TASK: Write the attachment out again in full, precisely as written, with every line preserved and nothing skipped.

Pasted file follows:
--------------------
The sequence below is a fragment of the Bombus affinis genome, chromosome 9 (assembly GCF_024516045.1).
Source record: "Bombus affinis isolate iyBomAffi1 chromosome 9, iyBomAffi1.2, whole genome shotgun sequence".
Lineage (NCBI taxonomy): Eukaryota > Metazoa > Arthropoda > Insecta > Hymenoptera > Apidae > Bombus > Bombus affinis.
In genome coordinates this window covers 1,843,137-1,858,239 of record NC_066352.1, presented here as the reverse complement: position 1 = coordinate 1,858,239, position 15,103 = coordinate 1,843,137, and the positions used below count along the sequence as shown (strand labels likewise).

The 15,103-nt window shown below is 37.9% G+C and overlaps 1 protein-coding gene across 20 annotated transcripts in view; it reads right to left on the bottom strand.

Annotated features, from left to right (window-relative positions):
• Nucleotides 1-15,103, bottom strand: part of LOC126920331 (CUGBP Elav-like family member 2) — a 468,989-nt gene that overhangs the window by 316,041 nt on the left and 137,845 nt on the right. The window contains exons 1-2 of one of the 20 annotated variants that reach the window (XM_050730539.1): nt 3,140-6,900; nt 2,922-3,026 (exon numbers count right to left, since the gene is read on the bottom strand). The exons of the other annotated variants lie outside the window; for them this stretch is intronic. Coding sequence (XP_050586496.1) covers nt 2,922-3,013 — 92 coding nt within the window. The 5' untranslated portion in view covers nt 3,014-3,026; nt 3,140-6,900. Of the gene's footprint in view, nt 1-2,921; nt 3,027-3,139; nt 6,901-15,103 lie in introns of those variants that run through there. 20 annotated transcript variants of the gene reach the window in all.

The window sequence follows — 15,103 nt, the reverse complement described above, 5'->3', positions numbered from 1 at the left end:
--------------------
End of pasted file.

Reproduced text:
The sequence below is a fragment of the Bombus affinis genome, chromosome 9 (assembly GCF_024516045.1).
Source record: "Bombus affinis isolate iyBomAffi1 chromosome 9, iyBomAffi1.2, whole genome shotgun sequence".
Lineage (NCBI taxonomy): Eukaryota > Metazoa > Arthropoda > Insecta > Hymenoptera > Apidae > Bombus > Bombus affinis.
In genome coordinates this window covers 1,843,137-1,858,239 of record NC_066352.1, presented here as the reverse complement: position 1 = coordinate 1,858,239, position 15,103 = coordinate 1,843,137, and the positions used below count along the sequence as shown (strand labels likewise).

The 15,103-nt window shown below is 37.9% G+C and overlaps 1 protein-coding gene across 20 annotated transcripts in view; it reads right to left on the bottom strand.

Annotated features, from left to right (window-relative positions):
• Nucleotides 1-15,103, bottom strand: part of LOC126920331 (CUGBP Elav-like family member 2) — a 468,989-nt gene that overhangs the window by 316,041 nt on the left and 137,845 nt on the right. The window contains exons 1-2 of one of the 20 annotated variants that reach the window (XM_050730539.1): nt 3,140-6,900; nt 2,922-3,026 (exon numbers count right to left, since the gene is read on the bottom strand). The exons of the other annotated variants lie outside the window; for them this stretch is intronic. Coding sequence (XP_050586496.1) covers nt 2,922-3,013 — 92 coding nt within the window. The 5' untranslated portion in view covers nt 3,014-3,026; nt 3,140-6,900. Of the gene's footprint in view, nt 1-2,921; nt 3,027-3,139; nt 6,901-15,103 lie in introns of those variants that run through there. 20 annotated transcript variants of the gene reach the window in all.

The window sequence follows — 15,103 nt, the reverse complement described above, 5'->3', positions numbered from 1 at the left end: